But, to be fair to those who insist that Einstein must be now made to bow to Bohr, the most strident of those enthusiasts have offered a fair challenge. Quantum exceptionalists claim, despite an unparalleled history of non-success, that string theory (now rebranded as M-theory for matrix, magic or membrane) remains literally ‘the only game in town’ because fundamental physics has gotten so hard that no one can think of a credible alternate unification program. If we are to dispel this as a canard, we must make a good faith effort to answer the challenge by providing interesting alternatives, lest we be left with nothing at all.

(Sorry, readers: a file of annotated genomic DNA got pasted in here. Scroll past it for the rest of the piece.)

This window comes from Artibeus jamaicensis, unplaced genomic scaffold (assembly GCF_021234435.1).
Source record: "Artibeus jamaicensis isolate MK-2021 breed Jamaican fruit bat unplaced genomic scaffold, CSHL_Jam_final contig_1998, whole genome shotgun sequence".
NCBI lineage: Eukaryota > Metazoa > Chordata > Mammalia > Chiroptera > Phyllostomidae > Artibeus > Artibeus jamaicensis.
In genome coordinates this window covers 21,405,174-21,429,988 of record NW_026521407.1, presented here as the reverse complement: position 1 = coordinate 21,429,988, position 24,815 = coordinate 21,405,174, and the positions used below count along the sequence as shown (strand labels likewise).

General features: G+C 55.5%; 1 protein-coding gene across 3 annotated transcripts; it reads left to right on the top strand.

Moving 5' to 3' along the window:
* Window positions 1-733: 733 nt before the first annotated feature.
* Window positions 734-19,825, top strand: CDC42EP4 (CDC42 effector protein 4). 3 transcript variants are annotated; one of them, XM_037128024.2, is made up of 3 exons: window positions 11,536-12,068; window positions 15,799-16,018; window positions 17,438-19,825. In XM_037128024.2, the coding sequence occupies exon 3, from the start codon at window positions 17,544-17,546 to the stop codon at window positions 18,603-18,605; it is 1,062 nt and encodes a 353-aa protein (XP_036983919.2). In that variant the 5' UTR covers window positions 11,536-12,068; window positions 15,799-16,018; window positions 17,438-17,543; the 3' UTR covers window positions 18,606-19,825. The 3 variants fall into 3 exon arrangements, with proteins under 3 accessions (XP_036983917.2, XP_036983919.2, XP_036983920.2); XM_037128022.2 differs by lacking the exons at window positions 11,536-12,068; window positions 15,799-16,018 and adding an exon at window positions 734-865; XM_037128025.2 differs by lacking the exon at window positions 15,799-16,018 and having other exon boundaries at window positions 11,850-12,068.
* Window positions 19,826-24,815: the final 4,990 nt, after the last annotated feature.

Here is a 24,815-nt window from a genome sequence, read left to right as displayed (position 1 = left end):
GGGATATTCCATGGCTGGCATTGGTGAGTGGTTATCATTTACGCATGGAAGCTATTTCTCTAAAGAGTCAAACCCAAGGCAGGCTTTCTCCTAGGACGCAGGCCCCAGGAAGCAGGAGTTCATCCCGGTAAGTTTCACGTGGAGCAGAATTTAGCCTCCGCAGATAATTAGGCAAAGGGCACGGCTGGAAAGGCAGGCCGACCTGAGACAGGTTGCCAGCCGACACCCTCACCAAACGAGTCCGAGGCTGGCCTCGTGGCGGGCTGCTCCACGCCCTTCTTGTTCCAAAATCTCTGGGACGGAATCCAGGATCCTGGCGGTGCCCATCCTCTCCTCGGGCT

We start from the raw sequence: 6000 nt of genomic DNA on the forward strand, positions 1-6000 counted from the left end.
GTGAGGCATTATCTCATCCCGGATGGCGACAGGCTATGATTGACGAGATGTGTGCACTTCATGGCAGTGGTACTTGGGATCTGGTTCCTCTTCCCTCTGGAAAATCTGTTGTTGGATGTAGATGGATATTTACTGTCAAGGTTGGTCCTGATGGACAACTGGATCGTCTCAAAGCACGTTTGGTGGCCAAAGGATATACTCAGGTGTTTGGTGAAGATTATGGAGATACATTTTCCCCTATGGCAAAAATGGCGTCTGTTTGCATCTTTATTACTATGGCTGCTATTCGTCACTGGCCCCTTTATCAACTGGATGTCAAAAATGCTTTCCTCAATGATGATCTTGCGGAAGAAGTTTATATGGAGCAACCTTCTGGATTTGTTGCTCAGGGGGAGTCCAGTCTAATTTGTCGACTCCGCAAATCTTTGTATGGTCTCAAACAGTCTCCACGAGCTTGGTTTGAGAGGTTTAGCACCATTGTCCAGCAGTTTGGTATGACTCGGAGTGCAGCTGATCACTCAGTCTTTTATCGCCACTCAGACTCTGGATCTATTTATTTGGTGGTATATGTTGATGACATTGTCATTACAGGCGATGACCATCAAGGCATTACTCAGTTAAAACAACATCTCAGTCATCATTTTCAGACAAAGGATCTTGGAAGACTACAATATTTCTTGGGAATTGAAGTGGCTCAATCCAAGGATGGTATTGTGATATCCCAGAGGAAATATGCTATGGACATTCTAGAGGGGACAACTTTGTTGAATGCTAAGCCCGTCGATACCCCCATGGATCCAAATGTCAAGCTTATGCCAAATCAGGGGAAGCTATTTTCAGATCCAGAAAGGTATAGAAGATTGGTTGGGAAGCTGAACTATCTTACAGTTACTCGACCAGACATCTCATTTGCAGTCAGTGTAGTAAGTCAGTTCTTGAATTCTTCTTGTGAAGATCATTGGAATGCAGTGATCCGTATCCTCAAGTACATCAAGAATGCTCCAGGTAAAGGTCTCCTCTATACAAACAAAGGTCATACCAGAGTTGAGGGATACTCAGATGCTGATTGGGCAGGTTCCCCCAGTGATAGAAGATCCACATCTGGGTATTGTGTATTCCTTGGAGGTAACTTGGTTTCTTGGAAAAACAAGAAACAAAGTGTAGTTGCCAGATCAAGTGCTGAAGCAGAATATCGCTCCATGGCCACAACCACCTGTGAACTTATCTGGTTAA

My reason for believing that there is a better route to the truth is that we have, out of what seems to be misplaced love for our beloved Einstein, been too reverential to the exact form of general relativity. For example, if before retrofitting we look closely at the curvature and geometry of the legs, we can see something striking, in that they are subtly incompatible at a classical geometric level before any notion of a quantum is introduced. Einstein’s leg seems the sparest and sturdiest as it clearly shows the attention to function found in the school of ‘intrinsic geometry’ founded by the German Bernhard Riemann. The Maxwell and Dirac legs are somewhat more festive and ornamented as they explore the freedom of form which is the raison d’etre for a more whimsical school of ‘auxiliary geometry’ pioneered by Alsatian Charles Ehresmann. This leads one naturally to a very different question: what if the quantum incompatibility of the existing theories is really a red herring with respect to unification and the real sticking point is a geometric conflict between the mathematicians Ehresmann and Riemann rather than an incompatibility between the physicists Einstein and Bohr? Even worse, it could be that none of the foundations are ready to be quantized. What if all three theories are subtly incomplete at a geometric level and that the quantum will follow once, and only once, all three are retired and replaced with a unified geometry?